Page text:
Unwelcome but Dear: Poplar Trees in Northern Kazakhstan’s Post-Soviet Cityscapes

by Zhanna Baimukhamedova
Arcadia, Spring 2021, no. 13

Northern Kazakhstan is mostly a flat, vast, empty land with sparse birch tree groves and orderly pine forests, and endless stretches of grassland, golden brown by high summer, in between. A common saying claims that on a clear night out in the steppe one can see a flame of a candle from twenty kilometers away. This factoid points not only to impressive eyesight of local peoples, but also attests to two staggering shortages of the landscape: curvature and trees. In cities, however, trees are abundant, and a typical sight for a majority of former Soviet urban areas are streets drowning in clouds of cotton-like white fluff in early June. Up in the air, stuck in all crevices—the white is ubiquitous, maddening, inescapable. The white are tiny fine hairs covering a seed of a Populus, poplar tree.

Time passes but emptiness in the landscape remains.

Cities in Northern Kazakhstan are rarely older than two centuries. The land was indeed populated before, but pastoral nomads, as the name suggests, would move with their livestock between seasonal pastures. Such way of living did not necessarily prompt building cities, and as a consequence what are cities now were once mostly trading posts with Russian merchants. In the Tsarist era, nomads (typically the poorer among them) settled because available pasture shrunk, due to limitations to mobility and, from the late nineteenth century, resettlement. These settlements remained rather small in both population and size until the Soviet Union set to convert the local way of living from nomadism to collective farming. The degree of instrumental, blind disregard of the local environmental conditions resulted in unprecedented spread of human loss and tragedy, but a Soviet Kazakh kolkhoz (collective farm), city, and state were now physically manifest on the land.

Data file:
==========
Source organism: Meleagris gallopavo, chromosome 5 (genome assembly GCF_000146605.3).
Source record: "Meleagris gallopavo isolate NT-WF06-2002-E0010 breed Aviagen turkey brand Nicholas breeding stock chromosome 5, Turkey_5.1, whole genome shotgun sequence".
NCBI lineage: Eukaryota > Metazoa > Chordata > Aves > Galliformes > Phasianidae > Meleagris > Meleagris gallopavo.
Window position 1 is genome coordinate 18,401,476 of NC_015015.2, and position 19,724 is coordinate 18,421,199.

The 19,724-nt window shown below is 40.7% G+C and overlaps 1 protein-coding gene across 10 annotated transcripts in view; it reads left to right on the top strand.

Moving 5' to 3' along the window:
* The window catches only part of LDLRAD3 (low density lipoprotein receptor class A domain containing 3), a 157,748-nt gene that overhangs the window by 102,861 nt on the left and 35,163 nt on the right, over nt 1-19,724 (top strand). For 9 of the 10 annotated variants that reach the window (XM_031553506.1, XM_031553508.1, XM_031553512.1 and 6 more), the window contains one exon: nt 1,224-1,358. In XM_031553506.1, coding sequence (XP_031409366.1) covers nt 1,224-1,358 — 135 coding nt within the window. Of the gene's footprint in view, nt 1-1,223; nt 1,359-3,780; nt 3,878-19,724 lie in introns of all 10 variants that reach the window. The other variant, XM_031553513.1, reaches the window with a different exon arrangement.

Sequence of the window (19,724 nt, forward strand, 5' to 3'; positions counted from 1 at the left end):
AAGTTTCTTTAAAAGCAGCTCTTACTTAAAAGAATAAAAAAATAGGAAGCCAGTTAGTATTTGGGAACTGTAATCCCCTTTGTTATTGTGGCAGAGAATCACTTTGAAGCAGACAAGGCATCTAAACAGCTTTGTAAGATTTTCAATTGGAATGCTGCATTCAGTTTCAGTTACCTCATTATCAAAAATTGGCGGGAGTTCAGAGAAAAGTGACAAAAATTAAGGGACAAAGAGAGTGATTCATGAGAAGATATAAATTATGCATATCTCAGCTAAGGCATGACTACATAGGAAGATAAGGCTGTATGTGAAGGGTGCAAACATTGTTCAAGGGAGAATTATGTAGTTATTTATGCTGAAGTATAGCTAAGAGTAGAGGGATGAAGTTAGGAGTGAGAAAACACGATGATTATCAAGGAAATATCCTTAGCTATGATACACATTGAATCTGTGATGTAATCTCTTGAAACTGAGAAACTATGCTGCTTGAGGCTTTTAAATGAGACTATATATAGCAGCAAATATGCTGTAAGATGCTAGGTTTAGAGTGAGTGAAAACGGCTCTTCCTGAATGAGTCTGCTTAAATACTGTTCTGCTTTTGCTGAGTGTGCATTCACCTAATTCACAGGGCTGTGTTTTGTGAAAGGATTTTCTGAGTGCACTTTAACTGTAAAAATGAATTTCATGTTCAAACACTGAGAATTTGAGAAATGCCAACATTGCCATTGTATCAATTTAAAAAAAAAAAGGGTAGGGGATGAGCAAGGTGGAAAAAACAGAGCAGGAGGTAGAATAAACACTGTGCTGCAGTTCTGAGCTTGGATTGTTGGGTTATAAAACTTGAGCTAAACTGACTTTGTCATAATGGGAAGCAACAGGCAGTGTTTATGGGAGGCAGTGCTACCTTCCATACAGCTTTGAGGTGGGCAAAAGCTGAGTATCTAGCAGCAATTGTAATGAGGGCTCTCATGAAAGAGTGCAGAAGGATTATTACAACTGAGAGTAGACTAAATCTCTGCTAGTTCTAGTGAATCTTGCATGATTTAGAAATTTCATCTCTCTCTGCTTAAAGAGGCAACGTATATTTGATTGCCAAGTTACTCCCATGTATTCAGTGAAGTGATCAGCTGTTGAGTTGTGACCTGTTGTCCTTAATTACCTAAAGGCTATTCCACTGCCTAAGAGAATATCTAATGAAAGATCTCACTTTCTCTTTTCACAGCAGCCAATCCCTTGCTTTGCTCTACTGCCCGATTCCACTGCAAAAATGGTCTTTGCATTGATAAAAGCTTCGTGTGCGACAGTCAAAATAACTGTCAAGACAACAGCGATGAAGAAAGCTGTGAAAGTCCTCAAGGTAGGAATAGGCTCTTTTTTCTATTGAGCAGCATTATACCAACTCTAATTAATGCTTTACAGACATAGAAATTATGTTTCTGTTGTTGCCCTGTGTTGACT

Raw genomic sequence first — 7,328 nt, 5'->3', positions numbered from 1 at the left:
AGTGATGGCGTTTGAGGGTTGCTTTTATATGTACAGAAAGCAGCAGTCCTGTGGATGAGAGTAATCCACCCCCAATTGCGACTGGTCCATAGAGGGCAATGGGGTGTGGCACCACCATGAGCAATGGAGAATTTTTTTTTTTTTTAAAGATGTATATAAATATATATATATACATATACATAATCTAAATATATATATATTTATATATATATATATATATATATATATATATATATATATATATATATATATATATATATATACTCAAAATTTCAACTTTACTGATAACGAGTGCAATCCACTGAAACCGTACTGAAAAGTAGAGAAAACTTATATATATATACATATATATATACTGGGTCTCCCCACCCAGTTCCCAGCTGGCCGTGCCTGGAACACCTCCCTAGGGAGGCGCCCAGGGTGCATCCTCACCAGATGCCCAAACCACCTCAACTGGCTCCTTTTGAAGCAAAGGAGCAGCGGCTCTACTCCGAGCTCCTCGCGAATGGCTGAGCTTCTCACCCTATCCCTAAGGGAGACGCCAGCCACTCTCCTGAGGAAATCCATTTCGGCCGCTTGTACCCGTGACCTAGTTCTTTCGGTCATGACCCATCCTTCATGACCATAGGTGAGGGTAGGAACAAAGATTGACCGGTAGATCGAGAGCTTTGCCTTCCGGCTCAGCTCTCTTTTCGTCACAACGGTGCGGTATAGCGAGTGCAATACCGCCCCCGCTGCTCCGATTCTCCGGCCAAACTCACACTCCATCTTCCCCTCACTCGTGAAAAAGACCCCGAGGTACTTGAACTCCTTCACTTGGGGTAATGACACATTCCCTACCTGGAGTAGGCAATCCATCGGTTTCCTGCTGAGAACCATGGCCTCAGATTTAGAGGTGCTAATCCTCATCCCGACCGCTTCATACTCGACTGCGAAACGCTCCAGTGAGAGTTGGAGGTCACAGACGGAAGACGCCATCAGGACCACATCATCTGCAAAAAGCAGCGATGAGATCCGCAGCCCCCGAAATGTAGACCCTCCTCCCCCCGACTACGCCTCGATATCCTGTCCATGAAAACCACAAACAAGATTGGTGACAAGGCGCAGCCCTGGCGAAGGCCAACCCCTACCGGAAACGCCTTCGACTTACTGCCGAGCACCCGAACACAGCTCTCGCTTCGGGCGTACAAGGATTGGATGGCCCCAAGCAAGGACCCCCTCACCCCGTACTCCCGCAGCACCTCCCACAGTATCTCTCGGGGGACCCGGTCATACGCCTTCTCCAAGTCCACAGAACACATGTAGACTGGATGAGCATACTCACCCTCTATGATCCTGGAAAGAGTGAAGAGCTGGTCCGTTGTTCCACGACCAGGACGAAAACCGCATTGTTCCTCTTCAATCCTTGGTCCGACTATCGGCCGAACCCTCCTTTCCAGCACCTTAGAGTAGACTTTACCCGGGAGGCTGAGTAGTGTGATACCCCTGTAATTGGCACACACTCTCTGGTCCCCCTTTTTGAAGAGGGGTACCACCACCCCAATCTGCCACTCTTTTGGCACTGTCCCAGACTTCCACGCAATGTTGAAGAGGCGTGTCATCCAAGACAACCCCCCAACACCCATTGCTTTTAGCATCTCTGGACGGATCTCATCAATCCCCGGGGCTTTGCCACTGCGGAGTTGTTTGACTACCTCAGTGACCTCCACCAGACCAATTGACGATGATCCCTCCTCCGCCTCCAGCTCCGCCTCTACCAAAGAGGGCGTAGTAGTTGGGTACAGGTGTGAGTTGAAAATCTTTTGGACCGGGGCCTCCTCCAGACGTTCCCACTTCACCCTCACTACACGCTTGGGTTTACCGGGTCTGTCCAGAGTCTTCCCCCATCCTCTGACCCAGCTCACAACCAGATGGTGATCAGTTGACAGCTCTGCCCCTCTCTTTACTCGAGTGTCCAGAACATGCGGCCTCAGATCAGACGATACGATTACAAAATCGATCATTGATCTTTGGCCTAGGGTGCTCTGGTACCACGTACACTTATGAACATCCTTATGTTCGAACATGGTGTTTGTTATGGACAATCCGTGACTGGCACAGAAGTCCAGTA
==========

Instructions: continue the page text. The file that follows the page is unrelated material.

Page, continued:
Poplars in the post-Soviet cityscape.

The poplar—or rather its wide-spread use in urban beautification—took off in the 1930s during the second five-year plan when greening of cities was declared to be a necessary requirement for good health of an efficient worker. Not dissimilar to Stalin’s Great Plan for the Transformation of Nature from a decade later, planting poplars was largely a strategic environmental move. Moreover, like standardized Soviet architecture, poplars helped creating a universal, replicable urban look whereby a city in one point of the USSR would be hardly distinguishable from a city at another extremity of the country. A poplar seed can grow into a seedling of half a meter in less than a year, its large leaves effectively capture smog, and it thrives on a variety of soils which, given the size of the Soviet landmass, made poplar a champion of tree planting campaigns. All across the country, in just a few years streets were lined up with rows of massive poplar trees—and as the trees matured, a blizzard of cotton-like fluff waltzed in the air of early summer days. The propensity of poplar trees to produce hair-covered seeds did not come as a surprise to urban developers, but back when there was a need to green cities rapidly, there was hardly any other tree species whose advantages surpassed that of the poplar. In flat steppe landscapes, poplars also helped to curb winds and subsequent soil erosion.

Lightweight and intensely mobile, poplar fluff fills up the air of most post-Soviet cities for good two weeks in the early summer.